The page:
4. Regatta Park boathouses
Elliott Associates, Oklahoma City
Address: Oklahoma River
Some may say the boathouses verge on the old form over function. I’ll put that debate aside and point out form was absolutely needed when it came to the river. Rand Elliott is not subtle. Rand Elliott designs places and buildings that are beautiful to photograph and look good in architectural magazines. Consider that the original boathouse planned for the Oklahoma River was set to be a forgettable cliché log cabin style structure. Credit former Chesapeake Energy CEO Aubrey McClendon for recognizing the importance of design to re-establishing the Oklahoma River as a cultural asset instead of an embarrassment. McClendon didn’t have to look far for an architect who could create a “wow” for the river. McClendon and Elliott were good friends, had worked together designing the Chesapeake campus, and both knew how to dream big. They’ve done just that, and the first boathouse has inspired a great master plan that is rapidly becoming a reality. Boathouse row is sleek, modern, and presents an entirely new image of the city to the thousands of motorists who pass by on the nearby Interstate 40. A log cabin? Oh, what a disaster that would have been!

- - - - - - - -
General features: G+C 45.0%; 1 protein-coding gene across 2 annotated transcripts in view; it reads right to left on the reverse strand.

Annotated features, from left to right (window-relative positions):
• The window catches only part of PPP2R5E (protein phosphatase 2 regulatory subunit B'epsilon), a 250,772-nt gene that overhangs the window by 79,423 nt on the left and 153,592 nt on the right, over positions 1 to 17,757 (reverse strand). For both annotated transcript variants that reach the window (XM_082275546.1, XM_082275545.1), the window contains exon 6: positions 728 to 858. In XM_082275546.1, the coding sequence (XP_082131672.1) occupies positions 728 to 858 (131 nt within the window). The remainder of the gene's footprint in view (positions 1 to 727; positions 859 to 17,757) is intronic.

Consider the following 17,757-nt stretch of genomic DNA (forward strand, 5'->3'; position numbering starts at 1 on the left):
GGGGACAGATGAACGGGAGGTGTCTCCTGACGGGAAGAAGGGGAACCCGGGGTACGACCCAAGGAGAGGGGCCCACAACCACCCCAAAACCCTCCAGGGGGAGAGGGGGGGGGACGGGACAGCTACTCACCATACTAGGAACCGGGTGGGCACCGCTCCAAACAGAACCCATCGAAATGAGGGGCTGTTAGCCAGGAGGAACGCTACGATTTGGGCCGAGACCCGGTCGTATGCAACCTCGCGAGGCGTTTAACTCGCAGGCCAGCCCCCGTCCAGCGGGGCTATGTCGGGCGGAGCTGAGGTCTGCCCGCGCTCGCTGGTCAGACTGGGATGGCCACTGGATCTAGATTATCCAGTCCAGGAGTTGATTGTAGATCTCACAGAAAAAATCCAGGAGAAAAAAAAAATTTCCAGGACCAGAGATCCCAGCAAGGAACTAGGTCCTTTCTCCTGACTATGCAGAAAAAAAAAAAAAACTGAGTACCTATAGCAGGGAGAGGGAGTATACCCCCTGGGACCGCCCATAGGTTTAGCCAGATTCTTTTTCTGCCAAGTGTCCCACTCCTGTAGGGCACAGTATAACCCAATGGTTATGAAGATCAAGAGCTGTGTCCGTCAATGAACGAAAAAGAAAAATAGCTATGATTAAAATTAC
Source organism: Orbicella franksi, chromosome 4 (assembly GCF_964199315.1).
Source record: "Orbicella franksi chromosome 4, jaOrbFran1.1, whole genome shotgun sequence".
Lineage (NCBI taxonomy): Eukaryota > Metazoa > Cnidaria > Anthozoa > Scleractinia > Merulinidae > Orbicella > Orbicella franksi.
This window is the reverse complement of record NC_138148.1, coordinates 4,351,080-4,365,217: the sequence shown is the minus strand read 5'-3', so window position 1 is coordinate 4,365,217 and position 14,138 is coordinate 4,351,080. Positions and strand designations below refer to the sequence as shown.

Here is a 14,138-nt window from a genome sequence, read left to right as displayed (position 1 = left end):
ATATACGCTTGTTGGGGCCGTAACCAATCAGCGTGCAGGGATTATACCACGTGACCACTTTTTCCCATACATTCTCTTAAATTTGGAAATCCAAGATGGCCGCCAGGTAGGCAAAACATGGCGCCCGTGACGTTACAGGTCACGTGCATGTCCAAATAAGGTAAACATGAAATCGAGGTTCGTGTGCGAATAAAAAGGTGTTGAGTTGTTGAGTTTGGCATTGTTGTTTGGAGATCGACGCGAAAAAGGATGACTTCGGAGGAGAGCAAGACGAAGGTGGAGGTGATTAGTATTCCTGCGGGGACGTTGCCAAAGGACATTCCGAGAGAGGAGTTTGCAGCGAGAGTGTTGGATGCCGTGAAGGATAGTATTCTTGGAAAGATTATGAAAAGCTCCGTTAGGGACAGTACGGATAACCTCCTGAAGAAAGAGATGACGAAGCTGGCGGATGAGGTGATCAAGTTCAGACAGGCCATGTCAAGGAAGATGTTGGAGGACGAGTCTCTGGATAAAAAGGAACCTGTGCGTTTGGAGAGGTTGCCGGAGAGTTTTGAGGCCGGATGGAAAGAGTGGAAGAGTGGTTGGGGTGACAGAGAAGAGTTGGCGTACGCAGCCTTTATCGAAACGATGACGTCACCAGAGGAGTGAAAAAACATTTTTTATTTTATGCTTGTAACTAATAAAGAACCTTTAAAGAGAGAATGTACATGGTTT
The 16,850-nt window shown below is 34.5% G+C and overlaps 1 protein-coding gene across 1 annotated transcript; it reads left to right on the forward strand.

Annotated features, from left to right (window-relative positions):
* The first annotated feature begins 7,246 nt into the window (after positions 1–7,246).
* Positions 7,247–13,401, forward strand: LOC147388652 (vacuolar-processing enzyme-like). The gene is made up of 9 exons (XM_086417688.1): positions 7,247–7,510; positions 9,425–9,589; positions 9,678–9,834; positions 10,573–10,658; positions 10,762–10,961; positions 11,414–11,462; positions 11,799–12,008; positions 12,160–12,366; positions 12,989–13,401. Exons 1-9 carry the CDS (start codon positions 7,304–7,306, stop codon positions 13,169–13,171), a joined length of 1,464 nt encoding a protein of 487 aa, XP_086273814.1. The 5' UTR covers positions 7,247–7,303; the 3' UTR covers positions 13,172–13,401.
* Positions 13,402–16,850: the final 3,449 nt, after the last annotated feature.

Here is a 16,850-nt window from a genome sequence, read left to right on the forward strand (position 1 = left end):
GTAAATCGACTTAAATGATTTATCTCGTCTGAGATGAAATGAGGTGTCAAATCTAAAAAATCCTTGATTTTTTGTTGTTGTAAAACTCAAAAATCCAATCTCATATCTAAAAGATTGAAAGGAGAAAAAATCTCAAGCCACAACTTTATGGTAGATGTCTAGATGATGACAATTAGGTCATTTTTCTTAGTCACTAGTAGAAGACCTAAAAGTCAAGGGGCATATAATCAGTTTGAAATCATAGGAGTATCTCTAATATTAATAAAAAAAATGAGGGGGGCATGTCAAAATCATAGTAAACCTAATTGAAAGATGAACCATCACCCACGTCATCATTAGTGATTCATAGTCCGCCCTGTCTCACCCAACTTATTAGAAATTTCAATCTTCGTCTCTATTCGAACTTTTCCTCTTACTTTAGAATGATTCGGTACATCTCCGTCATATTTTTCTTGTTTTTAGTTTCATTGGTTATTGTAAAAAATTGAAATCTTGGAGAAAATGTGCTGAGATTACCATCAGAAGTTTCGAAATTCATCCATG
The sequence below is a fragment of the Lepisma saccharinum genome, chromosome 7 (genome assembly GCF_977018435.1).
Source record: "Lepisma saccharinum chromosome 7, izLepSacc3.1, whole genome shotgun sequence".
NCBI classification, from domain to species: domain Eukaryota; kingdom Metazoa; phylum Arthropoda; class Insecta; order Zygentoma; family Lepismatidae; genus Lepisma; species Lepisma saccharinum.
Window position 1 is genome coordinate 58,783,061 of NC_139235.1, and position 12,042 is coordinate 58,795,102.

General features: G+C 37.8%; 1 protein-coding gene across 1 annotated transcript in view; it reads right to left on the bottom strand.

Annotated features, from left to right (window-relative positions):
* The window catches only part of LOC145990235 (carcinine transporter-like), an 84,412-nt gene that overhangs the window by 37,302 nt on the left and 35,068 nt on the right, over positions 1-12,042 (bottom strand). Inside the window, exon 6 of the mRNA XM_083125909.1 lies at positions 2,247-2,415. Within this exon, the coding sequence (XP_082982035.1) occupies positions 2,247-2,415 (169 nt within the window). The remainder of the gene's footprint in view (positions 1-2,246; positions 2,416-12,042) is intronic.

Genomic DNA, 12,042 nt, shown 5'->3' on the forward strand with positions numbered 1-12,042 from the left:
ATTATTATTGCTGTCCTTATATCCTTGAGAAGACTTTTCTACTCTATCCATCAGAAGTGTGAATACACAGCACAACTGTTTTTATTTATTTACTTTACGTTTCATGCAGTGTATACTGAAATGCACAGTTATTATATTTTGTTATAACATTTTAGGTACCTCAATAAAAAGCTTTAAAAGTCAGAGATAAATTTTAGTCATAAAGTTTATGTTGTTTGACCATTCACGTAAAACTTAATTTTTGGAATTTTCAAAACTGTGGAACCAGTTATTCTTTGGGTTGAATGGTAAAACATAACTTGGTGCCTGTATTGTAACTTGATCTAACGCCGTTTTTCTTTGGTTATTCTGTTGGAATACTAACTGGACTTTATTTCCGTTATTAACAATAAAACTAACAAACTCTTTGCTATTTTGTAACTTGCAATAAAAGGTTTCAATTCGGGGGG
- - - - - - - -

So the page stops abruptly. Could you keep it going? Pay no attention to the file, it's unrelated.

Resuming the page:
5. Chickasaw Bricktown Ballpark
ADG Inc., Oklahoma City
Address: 2 S Mickey Mantle Drive